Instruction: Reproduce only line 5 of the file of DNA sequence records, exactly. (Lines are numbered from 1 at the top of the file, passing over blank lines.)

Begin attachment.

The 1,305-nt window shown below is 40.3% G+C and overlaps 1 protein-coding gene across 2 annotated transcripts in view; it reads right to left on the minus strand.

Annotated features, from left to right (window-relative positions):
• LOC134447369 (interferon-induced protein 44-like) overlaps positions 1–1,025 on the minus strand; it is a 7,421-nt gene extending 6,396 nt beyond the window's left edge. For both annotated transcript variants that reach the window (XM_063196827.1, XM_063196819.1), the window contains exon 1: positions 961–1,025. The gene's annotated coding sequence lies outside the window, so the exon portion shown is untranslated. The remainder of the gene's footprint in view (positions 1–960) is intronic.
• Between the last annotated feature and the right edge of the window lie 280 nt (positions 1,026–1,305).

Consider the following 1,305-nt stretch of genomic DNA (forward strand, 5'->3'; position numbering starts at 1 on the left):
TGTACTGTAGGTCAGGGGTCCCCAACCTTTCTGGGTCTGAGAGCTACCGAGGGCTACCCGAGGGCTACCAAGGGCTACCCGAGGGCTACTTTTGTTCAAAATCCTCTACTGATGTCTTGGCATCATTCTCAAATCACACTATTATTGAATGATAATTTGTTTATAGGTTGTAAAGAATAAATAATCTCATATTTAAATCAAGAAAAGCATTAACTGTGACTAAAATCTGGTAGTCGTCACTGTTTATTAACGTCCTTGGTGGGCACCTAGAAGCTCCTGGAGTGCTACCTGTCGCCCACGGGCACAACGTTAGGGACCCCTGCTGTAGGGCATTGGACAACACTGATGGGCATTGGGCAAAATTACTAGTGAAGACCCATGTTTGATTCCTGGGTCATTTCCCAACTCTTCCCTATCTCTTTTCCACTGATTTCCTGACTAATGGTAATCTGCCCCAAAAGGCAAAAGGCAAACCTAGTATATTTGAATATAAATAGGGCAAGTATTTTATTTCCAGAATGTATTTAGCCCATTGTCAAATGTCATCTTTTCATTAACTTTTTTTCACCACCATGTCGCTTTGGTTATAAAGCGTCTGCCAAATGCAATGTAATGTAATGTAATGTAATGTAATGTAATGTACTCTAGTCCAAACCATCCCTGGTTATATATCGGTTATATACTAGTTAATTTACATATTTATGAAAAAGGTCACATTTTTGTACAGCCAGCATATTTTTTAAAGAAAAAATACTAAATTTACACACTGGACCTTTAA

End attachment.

Consider the following 1,305-nt stretch of genomic DNA (forward strand, 5'->3'; position numbering starts at 1 on the left):